So what is the solution to this downward spiral? How do small firms, which are most of the profession, get out of the vortex?

Firstly, a change in the professions  broad culture is needed. The old stereotypes really need to fall away. The myth surrounding the dichotomy between innate “designers” and “business” types in the profession is sickening. It annoys me that because I teach practice at MSD and have and MBA I am typecast as a kind of business “man” architect rather than being seen as having a stake in design or architectural theory. You can just see me in the chinois and the boating shoes playing golf with my gentleman stockbroker mates. I think these old stereotypes are perpetuated by the appalling gender constructs within the profession. As architects we all need to know about the mechanics of business strategy and competition.

As one eminent colleague said to me when I started teaching practice, “Just stand in front of them at the first lecture and tell them it’s all bout the fucking money.” In some ways it is all about the money. But, the troglodytes would argue that such a sentiment cheapens design. That is not the case as it is really about about valuing design services and arguing the case for their worth.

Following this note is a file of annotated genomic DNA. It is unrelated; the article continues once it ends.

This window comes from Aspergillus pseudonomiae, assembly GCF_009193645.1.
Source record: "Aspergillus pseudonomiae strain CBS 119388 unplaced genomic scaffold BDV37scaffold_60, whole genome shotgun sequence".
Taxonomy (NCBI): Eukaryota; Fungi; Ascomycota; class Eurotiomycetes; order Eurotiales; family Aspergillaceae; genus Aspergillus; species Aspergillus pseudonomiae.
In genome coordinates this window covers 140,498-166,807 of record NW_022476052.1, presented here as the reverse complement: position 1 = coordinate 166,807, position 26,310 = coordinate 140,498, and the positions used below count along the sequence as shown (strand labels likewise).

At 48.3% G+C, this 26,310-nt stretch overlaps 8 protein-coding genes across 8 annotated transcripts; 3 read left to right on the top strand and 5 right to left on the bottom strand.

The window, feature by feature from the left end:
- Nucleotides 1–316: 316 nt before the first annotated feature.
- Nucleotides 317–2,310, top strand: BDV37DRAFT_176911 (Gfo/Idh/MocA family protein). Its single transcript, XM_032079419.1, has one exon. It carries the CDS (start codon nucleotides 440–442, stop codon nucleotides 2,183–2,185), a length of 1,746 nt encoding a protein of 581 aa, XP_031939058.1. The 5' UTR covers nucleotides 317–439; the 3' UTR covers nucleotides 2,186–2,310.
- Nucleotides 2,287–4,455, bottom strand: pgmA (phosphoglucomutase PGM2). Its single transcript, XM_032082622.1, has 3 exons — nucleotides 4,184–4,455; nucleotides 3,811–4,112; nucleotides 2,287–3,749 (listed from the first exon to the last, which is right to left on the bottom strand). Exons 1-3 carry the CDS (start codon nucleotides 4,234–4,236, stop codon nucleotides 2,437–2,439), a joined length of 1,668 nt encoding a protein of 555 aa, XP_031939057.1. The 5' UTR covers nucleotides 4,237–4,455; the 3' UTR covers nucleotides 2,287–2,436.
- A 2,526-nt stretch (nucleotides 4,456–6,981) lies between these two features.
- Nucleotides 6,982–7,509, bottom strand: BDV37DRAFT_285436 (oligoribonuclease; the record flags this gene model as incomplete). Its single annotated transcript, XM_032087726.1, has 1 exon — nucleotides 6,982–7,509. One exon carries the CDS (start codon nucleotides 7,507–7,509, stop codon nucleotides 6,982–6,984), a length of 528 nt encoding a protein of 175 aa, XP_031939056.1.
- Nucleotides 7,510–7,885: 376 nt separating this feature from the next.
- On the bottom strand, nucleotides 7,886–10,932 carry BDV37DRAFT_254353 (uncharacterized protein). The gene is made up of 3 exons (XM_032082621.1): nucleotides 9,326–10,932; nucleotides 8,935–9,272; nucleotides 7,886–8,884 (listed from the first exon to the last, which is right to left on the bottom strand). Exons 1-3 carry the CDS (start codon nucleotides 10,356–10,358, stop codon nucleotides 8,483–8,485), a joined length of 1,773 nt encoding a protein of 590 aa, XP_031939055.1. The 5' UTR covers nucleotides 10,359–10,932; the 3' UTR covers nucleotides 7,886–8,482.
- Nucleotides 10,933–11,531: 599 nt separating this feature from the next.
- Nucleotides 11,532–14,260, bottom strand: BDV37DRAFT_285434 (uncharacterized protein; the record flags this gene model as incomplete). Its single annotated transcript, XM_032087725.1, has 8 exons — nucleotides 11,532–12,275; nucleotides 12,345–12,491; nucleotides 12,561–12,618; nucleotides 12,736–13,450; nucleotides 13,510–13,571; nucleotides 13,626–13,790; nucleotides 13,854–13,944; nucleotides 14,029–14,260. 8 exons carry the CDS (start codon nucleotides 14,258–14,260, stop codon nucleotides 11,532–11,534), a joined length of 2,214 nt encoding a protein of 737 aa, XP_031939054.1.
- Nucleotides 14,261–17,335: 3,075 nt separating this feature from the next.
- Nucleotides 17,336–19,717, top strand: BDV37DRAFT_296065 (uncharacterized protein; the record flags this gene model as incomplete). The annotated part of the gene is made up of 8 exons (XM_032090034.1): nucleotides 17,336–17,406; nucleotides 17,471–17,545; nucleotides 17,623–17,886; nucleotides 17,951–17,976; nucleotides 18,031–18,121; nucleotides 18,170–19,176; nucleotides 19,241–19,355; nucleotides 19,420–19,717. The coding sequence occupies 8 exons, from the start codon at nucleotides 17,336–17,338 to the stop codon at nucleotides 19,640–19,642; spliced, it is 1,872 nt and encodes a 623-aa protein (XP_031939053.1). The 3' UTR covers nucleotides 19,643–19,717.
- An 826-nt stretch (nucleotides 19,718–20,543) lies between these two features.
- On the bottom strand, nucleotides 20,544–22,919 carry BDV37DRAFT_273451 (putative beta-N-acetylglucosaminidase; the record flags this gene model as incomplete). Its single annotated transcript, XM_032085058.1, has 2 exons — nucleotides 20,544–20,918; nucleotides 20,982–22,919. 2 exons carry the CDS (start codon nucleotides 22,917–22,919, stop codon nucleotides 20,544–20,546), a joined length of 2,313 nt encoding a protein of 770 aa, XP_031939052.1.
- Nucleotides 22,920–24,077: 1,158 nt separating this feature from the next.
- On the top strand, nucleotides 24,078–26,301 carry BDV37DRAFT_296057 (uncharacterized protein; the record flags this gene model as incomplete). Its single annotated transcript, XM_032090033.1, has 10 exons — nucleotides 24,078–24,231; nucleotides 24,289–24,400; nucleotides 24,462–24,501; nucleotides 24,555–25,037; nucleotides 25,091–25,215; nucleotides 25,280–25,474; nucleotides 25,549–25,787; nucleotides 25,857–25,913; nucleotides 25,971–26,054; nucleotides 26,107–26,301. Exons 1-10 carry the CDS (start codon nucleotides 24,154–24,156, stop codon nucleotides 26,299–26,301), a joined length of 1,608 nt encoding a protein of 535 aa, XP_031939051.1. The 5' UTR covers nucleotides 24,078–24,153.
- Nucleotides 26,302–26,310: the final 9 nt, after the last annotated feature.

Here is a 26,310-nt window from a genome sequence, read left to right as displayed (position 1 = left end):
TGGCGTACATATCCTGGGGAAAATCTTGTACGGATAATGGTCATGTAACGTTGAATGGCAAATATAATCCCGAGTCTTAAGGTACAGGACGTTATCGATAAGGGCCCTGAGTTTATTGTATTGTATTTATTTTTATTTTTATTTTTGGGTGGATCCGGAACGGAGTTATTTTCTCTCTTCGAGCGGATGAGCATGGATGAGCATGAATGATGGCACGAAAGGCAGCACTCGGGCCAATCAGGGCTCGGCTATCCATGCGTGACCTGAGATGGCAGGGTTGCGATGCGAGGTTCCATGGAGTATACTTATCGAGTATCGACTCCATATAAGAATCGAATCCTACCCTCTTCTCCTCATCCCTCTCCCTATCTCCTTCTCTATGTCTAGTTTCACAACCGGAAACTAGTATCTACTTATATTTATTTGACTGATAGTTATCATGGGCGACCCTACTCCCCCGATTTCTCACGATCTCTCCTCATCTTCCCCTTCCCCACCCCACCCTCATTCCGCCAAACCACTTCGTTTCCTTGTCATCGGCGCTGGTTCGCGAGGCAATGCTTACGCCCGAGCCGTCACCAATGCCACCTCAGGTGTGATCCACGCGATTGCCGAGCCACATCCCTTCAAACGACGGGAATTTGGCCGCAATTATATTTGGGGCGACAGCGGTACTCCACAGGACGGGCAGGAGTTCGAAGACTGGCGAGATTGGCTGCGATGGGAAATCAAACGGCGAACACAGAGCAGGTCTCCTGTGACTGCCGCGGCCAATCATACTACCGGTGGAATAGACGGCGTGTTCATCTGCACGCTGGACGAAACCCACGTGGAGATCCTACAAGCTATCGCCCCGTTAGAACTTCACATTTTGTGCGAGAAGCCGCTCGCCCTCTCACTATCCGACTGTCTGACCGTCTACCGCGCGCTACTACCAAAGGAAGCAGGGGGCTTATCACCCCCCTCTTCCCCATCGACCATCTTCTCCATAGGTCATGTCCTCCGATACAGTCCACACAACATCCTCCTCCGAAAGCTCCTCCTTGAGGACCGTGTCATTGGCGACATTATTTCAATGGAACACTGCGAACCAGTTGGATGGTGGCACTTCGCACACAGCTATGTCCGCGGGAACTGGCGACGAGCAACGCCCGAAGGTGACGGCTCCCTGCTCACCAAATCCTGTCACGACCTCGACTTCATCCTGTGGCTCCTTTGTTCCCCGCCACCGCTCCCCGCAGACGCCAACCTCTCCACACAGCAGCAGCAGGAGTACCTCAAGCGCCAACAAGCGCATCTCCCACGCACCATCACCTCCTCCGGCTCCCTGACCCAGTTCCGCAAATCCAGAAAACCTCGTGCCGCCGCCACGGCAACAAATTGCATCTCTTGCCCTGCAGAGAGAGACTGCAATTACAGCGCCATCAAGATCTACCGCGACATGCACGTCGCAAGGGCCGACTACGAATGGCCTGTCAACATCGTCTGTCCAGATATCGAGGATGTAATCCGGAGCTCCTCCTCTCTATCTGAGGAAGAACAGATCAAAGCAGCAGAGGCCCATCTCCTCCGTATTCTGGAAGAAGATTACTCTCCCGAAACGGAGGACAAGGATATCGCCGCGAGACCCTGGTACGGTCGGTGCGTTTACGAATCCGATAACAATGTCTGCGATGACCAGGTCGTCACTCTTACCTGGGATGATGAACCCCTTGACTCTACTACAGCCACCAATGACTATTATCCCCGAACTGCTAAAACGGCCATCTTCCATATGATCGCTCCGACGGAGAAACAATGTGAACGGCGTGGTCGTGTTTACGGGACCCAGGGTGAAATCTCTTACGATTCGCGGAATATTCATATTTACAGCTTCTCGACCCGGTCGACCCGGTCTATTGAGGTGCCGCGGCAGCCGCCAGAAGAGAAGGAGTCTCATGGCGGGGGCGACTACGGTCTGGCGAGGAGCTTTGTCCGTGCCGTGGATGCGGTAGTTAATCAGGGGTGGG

The best architects I have worked for have been good designers and highly skilled negotiators. A winning combination. We need to mentor our young architects so they gain negotiation skills. Yet negotiation and financial skills are not really a big part of the national architectural competency standards last time I looked. Its all about doing the traditional things and there is nothing about management, finance or negotiation. The competency standards are a sop to those who think architects need to be technical experts rather than a profession focused on generating design knowledge. The balance is all wrong.

Small firms, indeed all firms, also need to conduct formal R&D. R&D into simply doing a bit of design and calling it research. It should not be an adhoc activity. Nor is it about having a chat, and throwing around a few ideas, with a few friends down at the pub. Firm’s need to invest in formal R&D programs if they really want to develop their design skills and go upstream. R&D and innovation is the way for architects to compete with their competitors. There needs to be more institutional infrastructures from the AIA and other bodies to enable this. Architects need support to understand IP and commercialisation pathways. Unitised Building is a great model of how formal R&D can lead to a successful commercialisation pathway for an architect.